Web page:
The last time I had to write a bio, it was for a magazine that I was contributing to. I scribbled something about the books and movies I like, my other hobby of baking, and my wish to own a dog someday--all very "Author Next Door," admittedly. My grandfather read it and was not very impressed. He didn't understand why I was underselling my accomplishments (which he was personally quite proud of) and just making myself appear "fun." A point worth considering, aye?

Sullivan McPig said...

I don't read author bio's, but when I really love a book I write the author an email to let him/her know I loved their book. This has led to a couple of very valuable online friendships.

When an author explodes somewhere that doesn't lead to me never reading their books. I did stop reading books by one author whose life views differed from mine and who put those life views into the books a bit too obviously as the one and only truth.

Enbrethiliel said...

+JMJ+

You're friends with authors, Sully? That's inspiring! =D

I still have the impression of authors as very inaccessible. (The first writer I sent a letter to never received it: I had the wrong address, so it was just sent back. Sad . . .) So I'm not too impressed by an author who makes himself accessible online. But this is admittedly unfair. For one thing, the publisher probably demanded it.

And given all the moaning I do about rarely running into "cool people" online, and all the times I wonder where "my new friends" are, you'd think I'd try to give more authors a chance!

Michael said...

So here's a challenge to the modern book blogger. Read a book by someone who was like smallpox to you or to one of your friends. I know it isn't easy, but I'm going to put my money where my mouth is and start us off. Here is the book which I pledge to read for May . . .

I see you are a glutton for punishment. ;-)

It is Holy Thursday on the old calendar and tonight at the vigil I will definitely keep you in my prayers. :-)

Michael said...

@ Sheila

At this point, I see no reason why any part of my life is relevant to the writing I do other than the research I have done.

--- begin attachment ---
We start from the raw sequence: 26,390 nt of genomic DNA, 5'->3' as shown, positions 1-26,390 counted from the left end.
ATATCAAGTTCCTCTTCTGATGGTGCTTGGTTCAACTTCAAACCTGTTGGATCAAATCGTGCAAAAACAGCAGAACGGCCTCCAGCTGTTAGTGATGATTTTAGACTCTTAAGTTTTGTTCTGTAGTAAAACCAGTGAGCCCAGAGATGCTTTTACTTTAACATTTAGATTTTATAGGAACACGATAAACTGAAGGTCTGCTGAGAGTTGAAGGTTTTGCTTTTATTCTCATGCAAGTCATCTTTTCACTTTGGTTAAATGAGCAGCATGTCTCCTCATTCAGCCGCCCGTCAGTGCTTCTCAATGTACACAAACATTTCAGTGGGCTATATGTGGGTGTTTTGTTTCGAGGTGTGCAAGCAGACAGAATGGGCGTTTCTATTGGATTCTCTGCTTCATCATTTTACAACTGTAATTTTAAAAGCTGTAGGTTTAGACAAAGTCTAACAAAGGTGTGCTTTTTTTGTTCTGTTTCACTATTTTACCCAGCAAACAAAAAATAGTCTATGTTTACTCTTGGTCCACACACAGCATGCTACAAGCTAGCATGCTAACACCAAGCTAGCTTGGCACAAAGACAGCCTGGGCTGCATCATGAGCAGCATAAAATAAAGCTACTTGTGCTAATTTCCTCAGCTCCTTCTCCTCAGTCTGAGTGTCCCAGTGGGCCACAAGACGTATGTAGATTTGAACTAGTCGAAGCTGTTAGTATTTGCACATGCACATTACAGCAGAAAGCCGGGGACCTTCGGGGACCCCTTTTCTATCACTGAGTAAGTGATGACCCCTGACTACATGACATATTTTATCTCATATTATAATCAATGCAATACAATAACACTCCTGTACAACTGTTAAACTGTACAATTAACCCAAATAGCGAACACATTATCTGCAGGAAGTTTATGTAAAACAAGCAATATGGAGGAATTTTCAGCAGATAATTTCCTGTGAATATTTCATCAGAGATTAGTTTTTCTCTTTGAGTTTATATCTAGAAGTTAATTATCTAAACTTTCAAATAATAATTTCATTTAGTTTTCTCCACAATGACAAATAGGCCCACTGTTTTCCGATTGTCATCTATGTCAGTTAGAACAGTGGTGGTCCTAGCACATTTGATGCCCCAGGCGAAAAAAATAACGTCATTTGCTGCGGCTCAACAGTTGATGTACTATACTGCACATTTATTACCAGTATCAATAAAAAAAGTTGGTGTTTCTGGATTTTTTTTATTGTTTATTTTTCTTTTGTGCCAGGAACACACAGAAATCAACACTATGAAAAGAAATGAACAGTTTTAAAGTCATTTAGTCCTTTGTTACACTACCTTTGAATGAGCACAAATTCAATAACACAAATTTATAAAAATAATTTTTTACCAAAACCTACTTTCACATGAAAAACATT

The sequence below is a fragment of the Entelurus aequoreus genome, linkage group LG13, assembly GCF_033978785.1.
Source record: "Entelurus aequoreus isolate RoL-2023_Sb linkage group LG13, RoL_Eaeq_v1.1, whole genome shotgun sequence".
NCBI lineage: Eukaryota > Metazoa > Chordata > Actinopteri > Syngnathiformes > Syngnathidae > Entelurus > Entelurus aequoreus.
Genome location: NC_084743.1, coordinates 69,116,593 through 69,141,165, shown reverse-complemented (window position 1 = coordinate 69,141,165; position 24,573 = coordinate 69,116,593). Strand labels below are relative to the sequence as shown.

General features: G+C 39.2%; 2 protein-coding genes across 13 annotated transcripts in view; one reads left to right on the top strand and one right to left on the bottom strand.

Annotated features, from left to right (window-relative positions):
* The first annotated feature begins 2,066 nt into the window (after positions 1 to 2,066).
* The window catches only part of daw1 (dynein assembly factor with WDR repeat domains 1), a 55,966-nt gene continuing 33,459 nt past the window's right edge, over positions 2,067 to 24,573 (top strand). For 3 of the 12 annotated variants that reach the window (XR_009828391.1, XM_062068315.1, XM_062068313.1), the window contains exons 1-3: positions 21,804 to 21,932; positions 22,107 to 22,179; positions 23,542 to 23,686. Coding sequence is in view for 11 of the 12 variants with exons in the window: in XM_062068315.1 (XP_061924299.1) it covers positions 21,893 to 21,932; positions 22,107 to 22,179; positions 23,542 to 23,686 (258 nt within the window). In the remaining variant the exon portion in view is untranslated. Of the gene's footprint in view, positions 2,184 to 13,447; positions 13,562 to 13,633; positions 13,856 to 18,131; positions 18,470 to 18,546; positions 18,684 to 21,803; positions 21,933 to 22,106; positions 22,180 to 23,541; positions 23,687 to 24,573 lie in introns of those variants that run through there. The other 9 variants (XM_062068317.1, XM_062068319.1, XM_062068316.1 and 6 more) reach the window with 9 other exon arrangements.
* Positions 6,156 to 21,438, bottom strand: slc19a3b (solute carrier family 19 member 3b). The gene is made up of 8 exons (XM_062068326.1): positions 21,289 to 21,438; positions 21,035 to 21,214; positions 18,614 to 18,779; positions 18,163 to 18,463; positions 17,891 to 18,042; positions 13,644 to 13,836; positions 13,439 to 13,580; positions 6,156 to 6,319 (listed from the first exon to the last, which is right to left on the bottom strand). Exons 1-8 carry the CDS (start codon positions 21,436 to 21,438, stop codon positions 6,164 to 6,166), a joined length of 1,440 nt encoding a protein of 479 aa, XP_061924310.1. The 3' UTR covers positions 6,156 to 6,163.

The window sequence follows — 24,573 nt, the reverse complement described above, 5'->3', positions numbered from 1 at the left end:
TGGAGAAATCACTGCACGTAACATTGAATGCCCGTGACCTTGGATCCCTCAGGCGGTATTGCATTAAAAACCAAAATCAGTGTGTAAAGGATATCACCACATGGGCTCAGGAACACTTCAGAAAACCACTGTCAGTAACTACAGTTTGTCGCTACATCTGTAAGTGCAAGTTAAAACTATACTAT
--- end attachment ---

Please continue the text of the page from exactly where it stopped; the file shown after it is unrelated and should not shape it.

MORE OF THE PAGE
For writers of fiction, I would agree almost wholeheartedly.

For writers of some types of non-fiction (like theology), I am keen on knowing their life history and lifestyle setting. It often lends much light as to the "why" and "what" of their writing.

Enbrethiliel said...

+JMJ+

As always, thank you for your prayers, Michael. =)

Something I'd like to know about any new writer I try is his religious beliefs. These can shine a lot of light on the ethos of any text.

love the girls said...

"So here's a challenge to the modern book blogger. Read a book by someone who was like smallpox to you or to one of your friends."

But Mark Shea isn't a small pox, but a rather large substantial one.

As for having coffee with him. I suspect he would make very good company because unlike many in similar position he would actually be interested in carrying on a conversation.

Enbrethiliel said...

+JMJ+

You probably weren't trying any reverse psychology with that last line, LTG, but you're making me rethink what I said about sitting down to chat with Mark Shea. I'm conversational enough with people I'm familiar with, but strangers--even those I know from blogging--will be a real challenge. There was a time I met a friend at a cafe after having only conversed over instant messenger for a couple of months. For a while, I really, really wanted us to have laptops between us so that I could "chat" in that other way instead of in the traditional way. =P